A noisy workplace isn’t all that great for your ears (or your concentration, for that matter). Even moderate noise, when experienced for eight hours a day, can begin to weaken your hearing health. For this reason questions like “what hearing protection do I need?” are worth asking.
It’s not common knowledge that numerous levels of hearing protection are available. But it makes sense when you stop to think about it. A jet engine mechanic will require a different level of protection than a truck driver.
Hearing Damage Levels
The fact that 85dB of sound can start to harm your ears is a basic rule of thumb. We aren’t really used to considering sound in terms of decibels (even though that’s how we calculate sound – it’s just not a number we’re used to putting into context).
Eighty-five decibels is about how loud city traffic is when you’re driving your car. That isn’t a big deal, right? Actually, it’s fairly significant. At least, it’s a big deal after several hours. Because the duration and frequency of exposure are very significant when it comes to damaging exposure to noise.
Common Danger Zones
It’s time to consider ear protection if you are exposed to noise at 85 dB or more for 8 hour days. But that isn’t the only threshold you need to be aware of. If you’re exposed to:
- 90 dB (e.g., lawnmower): Damage will begin to occur to your ears if you’re exposed to this level of noise for 4 hours a day.
- 100 dB (e.g., power tools): Your hearing will be injured when exposed to this level of noise for 1 hour a day.
- 110 dB (e.g., leaf blower): Injury to your hearing occurs after 15 minutes of exposure to this noise level.
- 120 dB (e.g., rock concert): Any exposure can cause harm to your hearing.
- 140 dB (e.g., jet engine): Any exposure can cause damage and might even cause instant pain.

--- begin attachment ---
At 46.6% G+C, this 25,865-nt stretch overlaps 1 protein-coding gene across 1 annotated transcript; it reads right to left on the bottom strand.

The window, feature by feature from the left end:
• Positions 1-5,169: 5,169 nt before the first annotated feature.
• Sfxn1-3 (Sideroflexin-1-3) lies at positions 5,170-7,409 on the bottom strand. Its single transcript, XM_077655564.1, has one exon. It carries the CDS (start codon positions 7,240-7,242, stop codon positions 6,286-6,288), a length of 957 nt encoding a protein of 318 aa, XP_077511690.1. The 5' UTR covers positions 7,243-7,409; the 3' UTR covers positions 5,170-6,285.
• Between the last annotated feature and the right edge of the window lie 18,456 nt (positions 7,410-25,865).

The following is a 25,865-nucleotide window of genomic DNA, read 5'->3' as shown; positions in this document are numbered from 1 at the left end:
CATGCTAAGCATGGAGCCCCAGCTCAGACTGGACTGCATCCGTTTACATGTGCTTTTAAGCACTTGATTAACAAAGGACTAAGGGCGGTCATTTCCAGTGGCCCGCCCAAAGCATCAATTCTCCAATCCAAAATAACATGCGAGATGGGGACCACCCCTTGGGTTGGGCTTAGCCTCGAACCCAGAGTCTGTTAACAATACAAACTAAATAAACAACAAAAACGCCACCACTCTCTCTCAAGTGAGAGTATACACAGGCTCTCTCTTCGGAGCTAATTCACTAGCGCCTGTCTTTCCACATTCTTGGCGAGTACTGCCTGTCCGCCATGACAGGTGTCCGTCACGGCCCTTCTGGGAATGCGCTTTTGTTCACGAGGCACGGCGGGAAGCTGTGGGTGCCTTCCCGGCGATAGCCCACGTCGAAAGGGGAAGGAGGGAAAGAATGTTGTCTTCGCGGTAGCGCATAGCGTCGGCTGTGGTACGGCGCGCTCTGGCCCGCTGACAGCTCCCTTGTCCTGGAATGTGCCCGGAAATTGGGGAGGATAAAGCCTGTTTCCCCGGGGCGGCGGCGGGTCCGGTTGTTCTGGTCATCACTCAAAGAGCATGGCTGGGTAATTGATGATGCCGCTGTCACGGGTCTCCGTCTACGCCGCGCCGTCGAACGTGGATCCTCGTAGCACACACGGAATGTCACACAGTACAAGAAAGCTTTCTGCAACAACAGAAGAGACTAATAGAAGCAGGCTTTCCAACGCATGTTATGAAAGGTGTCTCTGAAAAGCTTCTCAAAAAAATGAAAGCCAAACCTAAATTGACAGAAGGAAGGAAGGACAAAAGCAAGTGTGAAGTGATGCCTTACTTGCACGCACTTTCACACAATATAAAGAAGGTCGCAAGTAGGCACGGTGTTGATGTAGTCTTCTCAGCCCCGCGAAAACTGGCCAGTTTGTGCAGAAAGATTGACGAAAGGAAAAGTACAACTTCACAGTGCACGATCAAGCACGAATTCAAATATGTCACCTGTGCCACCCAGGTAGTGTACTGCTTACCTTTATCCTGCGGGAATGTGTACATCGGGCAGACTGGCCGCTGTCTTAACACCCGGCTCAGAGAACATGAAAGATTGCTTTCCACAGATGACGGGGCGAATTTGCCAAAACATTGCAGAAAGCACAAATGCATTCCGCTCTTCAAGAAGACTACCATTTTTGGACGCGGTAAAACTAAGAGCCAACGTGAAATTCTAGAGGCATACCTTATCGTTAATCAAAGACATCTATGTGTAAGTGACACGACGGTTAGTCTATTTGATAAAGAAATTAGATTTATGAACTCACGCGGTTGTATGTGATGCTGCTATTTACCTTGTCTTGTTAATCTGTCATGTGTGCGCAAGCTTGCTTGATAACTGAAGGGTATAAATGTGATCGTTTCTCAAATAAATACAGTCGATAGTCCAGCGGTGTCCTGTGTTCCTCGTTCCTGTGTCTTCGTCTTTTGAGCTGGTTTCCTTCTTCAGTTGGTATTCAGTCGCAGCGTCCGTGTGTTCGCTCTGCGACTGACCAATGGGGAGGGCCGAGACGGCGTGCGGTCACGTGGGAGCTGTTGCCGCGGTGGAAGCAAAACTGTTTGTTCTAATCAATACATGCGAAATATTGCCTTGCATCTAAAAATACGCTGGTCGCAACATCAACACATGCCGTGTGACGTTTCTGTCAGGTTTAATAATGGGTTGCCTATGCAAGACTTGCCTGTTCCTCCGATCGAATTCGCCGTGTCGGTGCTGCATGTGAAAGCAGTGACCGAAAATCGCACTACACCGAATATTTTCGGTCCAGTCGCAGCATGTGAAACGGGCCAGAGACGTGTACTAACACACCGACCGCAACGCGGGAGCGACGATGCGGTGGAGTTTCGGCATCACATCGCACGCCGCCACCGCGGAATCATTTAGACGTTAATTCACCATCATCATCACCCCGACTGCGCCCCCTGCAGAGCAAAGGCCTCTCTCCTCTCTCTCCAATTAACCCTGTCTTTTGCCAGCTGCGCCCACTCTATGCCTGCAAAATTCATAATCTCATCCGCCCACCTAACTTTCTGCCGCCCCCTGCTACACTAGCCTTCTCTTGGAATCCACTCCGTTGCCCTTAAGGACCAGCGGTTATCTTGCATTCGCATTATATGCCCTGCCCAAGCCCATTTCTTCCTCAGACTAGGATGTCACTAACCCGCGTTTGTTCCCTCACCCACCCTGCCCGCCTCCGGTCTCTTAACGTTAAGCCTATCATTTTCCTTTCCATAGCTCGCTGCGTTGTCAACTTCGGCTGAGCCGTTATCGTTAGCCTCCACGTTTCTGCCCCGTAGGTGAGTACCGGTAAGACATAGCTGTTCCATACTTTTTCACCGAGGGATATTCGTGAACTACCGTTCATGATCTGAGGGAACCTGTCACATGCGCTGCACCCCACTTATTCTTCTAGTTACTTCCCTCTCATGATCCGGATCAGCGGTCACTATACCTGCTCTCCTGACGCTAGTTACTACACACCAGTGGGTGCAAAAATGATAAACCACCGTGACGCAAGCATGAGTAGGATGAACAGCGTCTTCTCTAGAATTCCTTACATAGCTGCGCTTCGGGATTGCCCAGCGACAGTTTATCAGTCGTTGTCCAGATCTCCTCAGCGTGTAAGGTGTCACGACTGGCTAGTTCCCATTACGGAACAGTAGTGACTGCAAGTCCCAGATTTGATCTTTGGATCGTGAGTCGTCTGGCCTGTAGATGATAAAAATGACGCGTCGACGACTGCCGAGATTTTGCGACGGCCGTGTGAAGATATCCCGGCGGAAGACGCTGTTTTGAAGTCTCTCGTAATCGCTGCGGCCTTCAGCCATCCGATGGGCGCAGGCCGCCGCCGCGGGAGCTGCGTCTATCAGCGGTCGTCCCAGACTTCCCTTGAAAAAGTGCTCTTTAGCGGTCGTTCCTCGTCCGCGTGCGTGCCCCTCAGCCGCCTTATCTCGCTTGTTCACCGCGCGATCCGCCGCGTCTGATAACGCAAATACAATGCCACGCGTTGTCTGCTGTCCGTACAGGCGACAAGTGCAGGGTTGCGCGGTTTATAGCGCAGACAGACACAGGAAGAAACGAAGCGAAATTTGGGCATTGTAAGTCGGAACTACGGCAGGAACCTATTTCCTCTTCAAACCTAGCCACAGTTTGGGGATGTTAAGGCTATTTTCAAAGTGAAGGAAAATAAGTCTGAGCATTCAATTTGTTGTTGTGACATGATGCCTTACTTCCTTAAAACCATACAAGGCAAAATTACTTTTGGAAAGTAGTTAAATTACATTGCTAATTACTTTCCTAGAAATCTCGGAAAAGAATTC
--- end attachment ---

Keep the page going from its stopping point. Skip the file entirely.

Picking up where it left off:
You’ll want the hearing protection you choose to be sufficient to bring the volume below that 85 dB level, especially if you’re exposed to those noises for any amount of time.
Find a Comfortable Fit
NRR, which is an acronym for Noise Reduction Rate, is a scale used to measure the effectiveness of hearing protection. The higher the NRR, the quieter your world will become (temporarily).
It’s incredibly important that you select hearing protection with a high enough NRR to effectively protect your hearing (and your workplace will usually make recommendations about what level might be appropriate).
But there’s another aspect to consider also: comfort. It’s very important that your hearing protection is comfortable to use if you want to keep your ears safe. Why? Because if your hearing protection is uncomfortable, you’re not going to wear it.
Hearing Protection Choices
You’ve got three basic options to choose from:
- In-ear earplugs
- Earplugs that sit just outside of the ear canal.
Each form of protection has advantages and disadvantages, but personal preference is often the deciding factor. For some individuals, earplugs are uncomfortable, so earmuffs may be a better choice. For other people, the ability to put earplugs in and leave them in is a better solution (obviously, you won’t want to forget them for too long… you should take them out at the end of your workday. And clean them).
Consistently Use Protection That Works Best For You
Comfort is essential because any lapse in your hearing protection can result in damage. If earmuffs are scratchy and uncomfortable you’re more likely to take them off for short periods and that can have a negative effect on your hearing over time. So the most important decision you can make is to choose hearing protection that you’re comfortable leaving in place during your workday.
Investing in the level of hearing protection you need can help keep your ears happy and healthy.